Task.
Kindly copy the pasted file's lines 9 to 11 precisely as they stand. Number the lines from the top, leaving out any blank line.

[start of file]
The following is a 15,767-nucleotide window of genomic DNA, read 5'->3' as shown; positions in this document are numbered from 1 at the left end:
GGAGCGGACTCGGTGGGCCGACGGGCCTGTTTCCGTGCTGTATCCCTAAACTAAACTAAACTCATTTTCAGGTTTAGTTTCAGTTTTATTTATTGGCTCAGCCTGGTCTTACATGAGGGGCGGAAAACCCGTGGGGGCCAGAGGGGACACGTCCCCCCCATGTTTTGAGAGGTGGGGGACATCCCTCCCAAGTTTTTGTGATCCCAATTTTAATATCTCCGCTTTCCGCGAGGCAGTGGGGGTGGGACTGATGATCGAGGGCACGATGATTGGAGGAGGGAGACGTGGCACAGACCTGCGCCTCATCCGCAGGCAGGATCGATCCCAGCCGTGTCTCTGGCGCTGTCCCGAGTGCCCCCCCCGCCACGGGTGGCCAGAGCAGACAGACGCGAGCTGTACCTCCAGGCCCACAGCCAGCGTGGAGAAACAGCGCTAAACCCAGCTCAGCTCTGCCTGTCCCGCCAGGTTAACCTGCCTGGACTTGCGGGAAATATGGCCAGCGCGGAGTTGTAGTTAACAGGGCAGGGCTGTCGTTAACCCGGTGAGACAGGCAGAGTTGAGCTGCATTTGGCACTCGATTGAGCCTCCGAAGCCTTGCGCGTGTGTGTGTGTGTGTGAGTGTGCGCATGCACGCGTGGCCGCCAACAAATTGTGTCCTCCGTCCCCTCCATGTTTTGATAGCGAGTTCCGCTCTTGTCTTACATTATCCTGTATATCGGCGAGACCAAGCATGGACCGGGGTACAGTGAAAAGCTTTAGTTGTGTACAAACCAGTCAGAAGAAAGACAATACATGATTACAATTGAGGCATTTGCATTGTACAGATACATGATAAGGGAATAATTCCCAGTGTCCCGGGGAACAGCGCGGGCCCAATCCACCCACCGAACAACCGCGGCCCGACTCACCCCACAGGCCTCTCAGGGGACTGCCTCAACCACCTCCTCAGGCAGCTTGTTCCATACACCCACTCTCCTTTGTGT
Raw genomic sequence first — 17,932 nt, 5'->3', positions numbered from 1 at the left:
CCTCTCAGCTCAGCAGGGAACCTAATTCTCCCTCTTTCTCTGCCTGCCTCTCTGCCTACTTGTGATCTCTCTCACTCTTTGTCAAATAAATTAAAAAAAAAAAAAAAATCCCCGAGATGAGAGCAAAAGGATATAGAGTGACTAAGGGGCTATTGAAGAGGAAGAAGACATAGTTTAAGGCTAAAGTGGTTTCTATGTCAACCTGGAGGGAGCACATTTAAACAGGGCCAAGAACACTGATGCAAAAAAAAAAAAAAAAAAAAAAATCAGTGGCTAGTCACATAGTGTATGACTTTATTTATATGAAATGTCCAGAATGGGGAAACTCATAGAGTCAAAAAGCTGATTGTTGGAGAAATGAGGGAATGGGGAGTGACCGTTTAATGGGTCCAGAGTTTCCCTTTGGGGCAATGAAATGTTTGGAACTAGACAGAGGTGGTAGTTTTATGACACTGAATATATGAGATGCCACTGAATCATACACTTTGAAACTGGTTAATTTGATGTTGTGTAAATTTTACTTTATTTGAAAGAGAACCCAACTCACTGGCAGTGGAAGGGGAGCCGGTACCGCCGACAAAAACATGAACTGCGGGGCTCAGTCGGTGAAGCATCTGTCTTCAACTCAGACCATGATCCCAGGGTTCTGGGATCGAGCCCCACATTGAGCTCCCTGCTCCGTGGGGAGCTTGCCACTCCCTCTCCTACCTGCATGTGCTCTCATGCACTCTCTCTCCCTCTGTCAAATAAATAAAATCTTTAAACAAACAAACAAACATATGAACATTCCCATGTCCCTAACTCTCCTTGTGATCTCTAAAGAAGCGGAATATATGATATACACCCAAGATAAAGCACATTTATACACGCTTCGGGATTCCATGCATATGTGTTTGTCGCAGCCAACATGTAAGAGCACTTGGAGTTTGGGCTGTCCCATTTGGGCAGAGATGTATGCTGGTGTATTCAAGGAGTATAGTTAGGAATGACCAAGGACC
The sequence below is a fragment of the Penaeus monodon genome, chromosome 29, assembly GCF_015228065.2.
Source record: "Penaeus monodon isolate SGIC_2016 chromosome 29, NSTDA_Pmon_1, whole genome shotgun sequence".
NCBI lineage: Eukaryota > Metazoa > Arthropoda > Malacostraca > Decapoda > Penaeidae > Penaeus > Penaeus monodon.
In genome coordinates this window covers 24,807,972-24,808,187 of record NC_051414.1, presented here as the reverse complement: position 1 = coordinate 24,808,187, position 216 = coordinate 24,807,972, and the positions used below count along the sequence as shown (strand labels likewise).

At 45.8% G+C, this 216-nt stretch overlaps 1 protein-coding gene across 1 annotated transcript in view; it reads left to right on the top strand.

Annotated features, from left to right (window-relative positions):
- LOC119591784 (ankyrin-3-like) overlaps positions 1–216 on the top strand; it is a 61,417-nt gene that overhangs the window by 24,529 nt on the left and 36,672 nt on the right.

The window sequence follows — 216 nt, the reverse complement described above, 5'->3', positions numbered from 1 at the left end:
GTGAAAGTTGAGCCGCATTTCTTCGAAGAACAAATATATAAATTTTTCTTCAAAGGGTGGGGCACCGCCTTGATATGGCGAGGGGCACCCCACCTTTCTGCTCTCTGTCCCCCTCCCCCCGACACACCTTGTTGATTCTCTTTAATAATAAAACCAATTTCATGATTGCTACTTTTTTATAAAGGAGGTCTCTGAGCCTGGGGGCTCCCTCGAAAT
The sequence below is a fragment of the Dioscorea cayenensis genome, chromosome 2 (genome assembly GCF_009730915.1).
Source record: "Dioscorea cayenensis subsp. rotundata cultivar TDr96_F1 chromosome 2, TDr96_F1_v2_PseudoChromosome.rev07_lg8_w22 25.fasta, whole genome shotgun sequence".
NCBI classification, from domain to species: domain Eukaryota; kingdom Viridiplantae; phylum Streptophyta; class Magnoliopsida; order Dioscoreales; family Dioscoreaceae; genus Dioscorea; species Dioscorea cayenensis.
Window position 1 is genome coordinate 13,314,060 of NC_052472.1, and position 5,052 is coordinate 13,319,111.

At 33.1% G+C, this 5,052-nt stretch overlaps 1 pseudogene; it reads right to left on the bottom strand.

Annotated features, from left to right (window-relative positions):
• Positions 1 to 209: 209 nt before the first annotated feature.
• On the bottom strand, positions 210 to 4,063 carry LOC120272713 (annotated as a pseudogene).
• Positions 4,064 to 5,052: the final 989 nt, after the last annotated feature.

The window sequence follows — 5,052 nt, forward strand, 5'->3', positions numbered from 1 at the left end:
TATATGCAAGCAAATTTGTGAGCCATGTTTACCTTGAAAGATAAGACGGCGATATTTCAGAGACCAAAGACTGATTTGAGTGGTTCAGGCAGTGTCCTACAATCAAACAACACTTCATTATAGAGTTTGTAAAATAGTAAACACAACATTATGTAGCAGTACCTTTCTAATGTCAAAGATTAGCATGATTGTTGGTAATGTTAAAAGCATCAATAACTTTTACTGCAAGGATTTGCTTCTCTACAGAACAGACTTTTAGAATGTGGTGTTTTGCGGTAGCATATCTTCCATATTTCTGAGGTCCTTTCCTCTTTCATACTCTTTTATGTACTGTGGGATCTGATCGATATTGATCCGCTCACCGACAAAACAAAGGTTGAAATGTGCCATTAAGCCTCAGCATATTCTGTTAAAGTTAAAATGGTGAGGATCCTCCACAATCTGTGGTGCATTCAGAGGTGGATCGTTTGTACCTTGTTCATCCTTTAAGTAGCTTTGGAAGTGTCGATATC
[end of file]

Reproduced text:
At 45.8% G+C, this 216-nt stretch overlaps 1 protein-coding gene across 1 annotated transcript in view; it reads left to right on the top strand.

Annotated features, from left to right (window-relative positions):
- LOC119591784 (ankyrin-3-like) overlaps positions 1–216 on the top strand; it is a 61,417-nt gene that overhangs the window by 24,529 nt on the left and 36,672 nt on the right.